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Amrita Of The Woods

During a walk, on a cool April afternoon, my friend Alison and I saw smoke billowing out of a building. We crossed the road, went for a look, and found Leonard sitting in a metal chair while his partner Dorrence stoked the wood fire under the boiling and filtering machine.

The room was filled with the smell of sugar. Leonard and Dorrence had been up since 4:30 making the last batch of maple syrup. Their efforts would yield about 40 gallons of the stuff. Leonard said it had been a tough year. The unpredictability of climate change was challenging their total output; thankfully, it had no effect on the finished product’s quality.

After the flannel-shirted Dorrence gave us a tour of the machinery, Leonard got off his chair, opened a nearby spigot, and gave us each a sample in a small plastic cup. The clear amber liquid was one of the most delicious sensations that I’d ever had. Sweet but not cloyingly so, with aromatic tones of the Maine woods.

We licked our cups clean.

Leonard regaled us with the benefits of maple syrup as a substitute for sugar and honey. He prescribed drinking ¼ cup a day because it’s full of antioxidants. It’s also a good source of zinc and manganese, beneficial for the immune system. Maple syrup is also source of phosphorus, sodium, potassium and other vitamins.

I thought of other powerful nectars. The Greek Gods had their ambrosia and they fought hard to keep it from the mortals. And, for millennia yogis have been searching for amrita, the elixir of immortality. The angels and the demons churned the milky ocean to receive its gifts.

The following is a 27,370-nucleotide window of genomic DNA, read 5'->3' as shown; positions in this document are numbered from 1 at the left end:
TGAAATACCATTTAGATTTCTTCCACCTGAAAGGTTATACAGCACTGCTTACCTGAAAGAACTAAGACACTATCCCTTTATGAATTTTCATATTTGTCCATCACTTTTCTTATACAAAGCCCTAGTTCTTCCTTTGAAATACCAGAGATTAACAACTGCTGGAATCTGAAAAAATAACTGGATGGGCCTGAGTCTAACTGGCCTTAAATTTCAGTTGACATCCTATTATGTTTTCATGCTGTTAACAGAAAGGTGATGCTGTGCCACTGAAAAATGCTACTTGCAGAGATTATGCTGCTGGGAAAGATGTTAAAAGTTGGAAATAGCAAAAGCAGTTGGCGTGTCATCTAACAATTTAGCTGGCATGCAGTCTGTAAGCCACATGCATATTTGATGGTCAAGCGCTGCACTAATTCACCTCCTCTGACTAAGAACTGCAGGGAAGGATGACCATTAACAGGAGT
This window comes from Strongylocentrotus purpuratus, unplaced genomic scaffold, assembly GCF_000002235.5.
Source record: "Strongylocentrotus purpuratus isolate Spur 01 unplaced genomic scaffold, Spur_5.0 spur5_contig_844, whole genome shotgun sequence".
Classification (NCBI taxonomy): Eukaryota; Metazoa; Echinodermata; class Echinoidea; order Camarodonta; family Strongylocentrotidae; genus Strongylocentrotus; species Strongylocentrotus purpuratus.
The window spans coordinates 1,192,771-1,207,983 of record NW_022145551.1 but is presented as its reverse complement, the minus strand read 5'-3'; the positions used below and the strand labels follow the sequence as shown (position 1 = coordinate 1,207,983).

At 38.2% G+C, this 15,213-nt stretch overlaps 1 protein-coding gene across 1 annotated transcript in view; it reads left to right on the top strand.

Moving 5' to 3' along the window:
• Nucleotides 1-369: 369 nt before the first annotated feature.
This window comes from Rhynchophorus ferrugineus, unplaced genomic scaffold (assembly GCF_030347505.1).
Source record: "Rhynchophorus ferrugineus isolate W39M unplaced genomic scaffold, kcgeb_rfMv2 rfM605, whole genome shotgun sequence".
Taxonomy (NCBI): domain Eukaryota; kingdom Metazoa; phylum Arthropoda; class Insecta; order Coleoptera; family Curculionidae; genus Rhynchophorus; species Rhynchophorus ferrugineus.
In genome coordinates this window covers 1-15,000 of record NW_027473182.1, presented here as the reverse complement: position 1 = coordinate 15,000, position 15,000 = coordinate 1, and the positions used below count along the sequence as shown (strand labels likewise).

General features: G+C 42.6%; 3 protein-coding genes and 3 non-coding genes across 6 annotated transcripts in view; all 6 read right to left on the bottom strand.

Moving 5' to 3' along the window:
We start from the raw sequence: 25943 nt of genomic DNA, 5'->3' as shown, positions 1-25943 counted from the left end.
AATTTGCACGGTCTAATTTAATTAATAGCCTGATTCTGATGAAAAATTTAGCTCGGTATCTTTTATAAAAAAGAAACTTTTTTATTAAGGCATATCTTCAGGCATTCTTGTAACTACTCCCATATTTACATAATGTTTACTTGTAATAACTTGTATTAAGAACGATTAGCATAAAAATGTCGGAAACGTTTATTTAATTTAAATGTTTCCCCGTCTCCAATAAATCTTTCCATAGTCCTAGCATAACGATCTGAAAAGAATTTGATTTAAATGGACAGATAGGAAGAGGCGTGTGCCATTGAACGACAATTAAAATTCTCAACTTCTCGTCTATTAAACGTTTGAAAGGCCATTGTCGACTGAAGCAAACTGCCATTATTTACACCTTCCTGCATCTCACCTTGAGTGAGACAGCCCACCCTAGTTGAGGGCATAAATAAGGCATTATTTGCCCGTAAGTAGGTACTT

In tantric literature the bindu visarga is “said to be the place where the moon resides and when it is full it sheds its nectar or ambrosial fluid down to permeate the entire body, just and the external moon pours light over the surface of the earth at the time of the full moon.”*

In his translation of the Khecarividya of Adinatha, scholar James Mallinson says that khechari mudra lets the “top of the tongue” point upwards “in order to lick at the amrita.

The Brihadarnanyaka Upanishad contains the Pavamana Mantra. It is ancient and oft-repeated. The last line is, mṛtyor mā amṛtaṃ gamaya , a translation of which can be lead me from death to the elixir of immortality.

The week before our visit, Leonard, his wife Rena and Dorrence hosted Maple Sunday, making 60 syrup-frosted donuts for friends. It was easy to see them as Pan-like creatures tempting their neighbors with an easy way to sample their homemade amrita. Since it was so much less painful than taking khechari mudra, where you cut the base of your tongue to receive the elixir, Alison and I bought several cases of the stuff.

--Brette Popper

*Hatha Yoga Pradipika, Swami Muktibodhandanda

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